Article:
Our family took the plunge to Zero Waste one year ago. I took the advice of a friend and made a huge effort to reduce my consumption, as well as my output of trash. The first step I took was to call my public utility company and request a downsizing of our trash service. I went from a weekly pickup of a medium can of trash to a mini-can (1/2 of a small can). Now I was forced to reduce my trash load.
The next step in going zero waste was to find new ways to repurpose large items I would normally throw away. I became a regular at the local thrift charity where I made several small donations a year. Holding couple of neighborhood garage sales gave me a little change in my pocket, but a lot of friends–I gave away many items for free if they were going to a home that would use them.
Step three was to do my research. I contacted my trash service and found out that many items I used to throw away could in fact be recycled or composted. In my area, paper milk cartons were composted–who knew? And paint cans could be recycled if the paint in them was completely dry.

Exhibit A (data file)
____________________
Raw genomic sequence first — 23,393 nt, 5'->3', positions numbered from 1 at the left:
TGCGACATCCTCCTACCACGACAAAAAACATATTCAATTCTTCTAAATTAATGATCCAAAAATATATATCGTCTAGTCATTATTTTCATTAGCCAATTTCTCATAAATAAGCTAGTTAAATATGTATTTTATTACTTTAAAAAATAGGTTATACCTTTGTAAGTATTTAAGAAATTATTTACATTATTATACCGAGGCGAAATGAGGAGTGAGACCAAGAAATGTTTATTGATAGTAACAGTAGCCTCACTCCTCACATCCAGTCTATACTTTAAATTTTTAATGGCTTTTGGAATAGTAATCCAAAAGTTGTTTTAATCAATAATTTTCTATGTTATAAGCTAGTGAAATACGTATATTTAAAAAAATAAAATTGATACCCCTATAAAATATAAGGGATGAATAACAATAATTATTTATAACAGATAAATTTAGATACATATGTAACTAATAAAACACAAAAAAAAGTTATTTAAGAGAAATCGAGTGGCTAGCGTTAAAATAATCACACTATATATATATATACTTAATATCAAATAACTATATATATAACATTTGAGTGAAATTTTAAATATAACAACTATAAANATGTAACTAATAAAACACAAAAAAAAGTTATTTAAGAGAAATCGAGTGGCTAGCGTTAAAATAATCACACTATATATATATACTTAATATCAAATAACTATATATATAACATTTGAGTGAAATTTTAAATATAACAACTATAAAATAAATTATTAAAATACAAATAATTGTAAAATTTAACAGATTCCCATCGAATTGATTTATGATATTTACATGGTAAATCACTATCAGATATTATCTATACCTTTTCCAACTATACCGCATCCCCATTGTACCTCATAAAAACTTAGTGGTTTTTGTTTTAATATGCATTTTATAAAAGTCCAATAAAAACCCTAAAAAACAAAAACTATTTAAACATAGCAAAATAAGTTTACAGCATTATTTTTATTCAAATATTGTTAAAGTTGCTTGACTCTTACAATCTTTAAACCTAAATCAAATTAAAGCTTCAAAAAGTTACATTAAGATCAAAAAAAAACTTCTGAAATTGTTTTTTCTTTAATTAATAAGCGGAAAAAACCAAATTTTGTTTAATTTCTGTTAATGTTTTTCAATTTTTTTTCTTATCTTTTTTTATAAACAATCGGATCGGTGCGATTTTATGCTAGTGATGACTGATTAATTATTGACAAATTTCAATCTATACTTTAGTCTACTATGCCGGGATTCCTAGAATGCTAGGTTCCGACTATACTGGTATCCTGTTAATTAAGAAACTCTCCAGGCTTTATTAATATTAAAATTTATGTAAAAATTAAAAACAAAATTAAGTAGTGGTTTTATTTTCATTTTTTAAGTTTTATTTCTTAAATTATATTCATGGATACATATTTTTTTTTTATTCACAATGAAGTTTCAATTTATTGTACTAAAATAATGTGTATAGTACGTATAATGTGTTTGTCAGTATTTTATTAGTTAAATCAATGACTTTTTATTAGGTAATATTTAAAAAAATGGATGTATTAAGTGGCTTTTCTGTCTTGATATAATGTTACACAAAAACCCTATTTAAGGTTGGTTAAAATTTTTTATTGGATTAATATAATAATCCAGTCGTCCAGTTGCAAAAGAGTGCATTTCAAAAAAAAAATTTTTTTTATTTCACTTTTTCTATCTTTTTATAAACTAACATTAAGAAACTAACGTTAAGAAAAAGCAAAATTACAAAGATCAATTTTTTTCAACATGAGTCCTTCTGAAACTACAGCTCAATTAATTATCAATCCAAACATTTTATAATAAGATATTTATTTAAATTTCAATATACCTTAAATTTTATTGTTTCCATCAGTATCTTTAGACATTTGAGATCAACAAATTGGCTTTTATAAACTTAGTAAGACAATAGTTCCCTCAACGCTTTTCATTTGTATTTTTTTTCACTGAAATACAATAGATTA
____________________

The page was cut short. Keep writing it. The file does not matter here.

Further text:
Finally, I made a special effort to choose food with less packaging (or at least packaging that I know could be recycled). No more styrofoam trays. I instead chose to order meat at the butcher counter.
As I learn more about Zero Waste, I continue to change my habits. For me, it is not one of those fads that I have tried and given up on. It has become part of my way of living.
Here’s a pinup infographic for your fridge. Check with your city to find out if the rules are the same. If your city does not have a compost and recycling program, now is the time to send an email to your leaders. The zero waste movement is growing every day.
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